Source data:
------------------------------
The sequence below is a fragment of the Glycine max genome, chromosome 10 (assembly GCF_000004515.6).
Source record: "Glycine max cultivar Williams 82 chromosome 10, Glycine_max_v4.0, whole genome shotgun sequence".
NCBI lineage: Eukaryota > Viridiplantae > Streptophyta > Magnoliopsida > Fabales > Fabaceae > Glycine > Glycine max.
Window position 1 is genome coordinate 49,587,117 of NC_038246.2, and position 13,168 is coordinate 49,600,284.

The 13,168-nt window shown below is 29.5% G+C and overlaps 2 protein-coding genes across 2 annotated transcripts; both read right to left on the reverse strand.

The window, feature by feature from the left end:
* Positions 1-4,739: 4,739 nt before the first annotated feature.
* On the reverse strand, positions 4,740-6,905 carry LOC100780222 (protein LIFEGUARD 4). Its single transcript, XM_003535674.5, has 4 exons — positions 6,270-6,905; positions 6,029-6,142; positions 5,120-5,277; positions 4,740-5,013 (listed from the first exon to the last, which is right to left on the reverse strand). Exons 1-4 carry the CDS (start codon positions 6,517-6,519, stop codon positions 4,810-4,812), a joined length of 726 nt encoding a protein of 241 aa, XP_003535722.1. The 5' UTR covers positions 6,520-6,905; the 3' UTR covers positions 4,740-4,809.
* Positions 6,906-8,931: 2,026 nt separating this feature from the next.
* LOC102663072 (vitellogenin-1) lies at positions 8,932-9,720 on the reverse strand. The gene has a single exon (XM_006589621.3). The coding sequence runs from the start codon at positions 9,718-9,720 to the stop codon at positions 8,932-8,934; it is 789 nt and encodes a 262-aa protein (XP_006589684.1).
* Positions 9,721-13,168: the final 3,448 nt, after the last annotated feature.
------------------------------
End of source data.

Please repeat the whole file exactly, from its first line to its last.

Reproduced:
The sequence below is a fragment of the Glycine max genome, chromosome 10 (assembly GCF_000004515.6).
Source record: "Glycine max cultivar Williams 82 chromosome 10, Glycine_max_v4.0, whole genome shotgun sequence".
NCBI lineage: Eukaryota > Viridiplantae > Streptophyta > Magnoliopsida > Fabales > Fabaceae > Glycine > Glycine max.
Window position 1 is genome coordinate 49,587,117 of NC_038246.2, and position 13,168 is coordinate 49,600,284.

The 13,168-nt window shown below is 29.5% G+C and overlaps 2 protein-coding genes across 2 annotated transcripts; both read right to left on the reverse strand.

The window, feature by feature from the left end:
* Positions 1-4,739: 4,739 nt before the first annotated feature.
* On the reverse strand, positions 4,740-6,905 carry LOC100780222 (protein LIFEGUARD 4). Its single transcript, XM_003535674.5, has 4 exons — positions 6,270-6,905; positions 6,029-6,142; positions 5,120-5,277; positions 4,740-5,013 (listed from the first exon to the last, which is right to left on the reverse strand). Exons 1-4 carry the CDS (start codon positions 6,517-6,519, stop codon positions 4,810-4,812), a joined length of 726 nt encoding a protein of 241 aa, XP_003535722.1. The 5' UTR covers positions 6,520-6,905; the 3' UTR covers positions 4,740-4,809.
* Positions 6,906-8,931: 2,026 nt separating this feature from the next.
* LOC102663072 (vitellogenin-1) lies at positions 8,932-9,720 on the reverse strand. The gene has a single exon (XM_006589621.3). The coding sequence runs from the start codon at positions 9,718-9,720 to the stop codon at positions 8,932-8,934; it is 789 nt and encodes a 262-aa protein (XP_006589684.1).
* Positions 9,721-13,168: the final 3,448 nt, after the last annotated feature.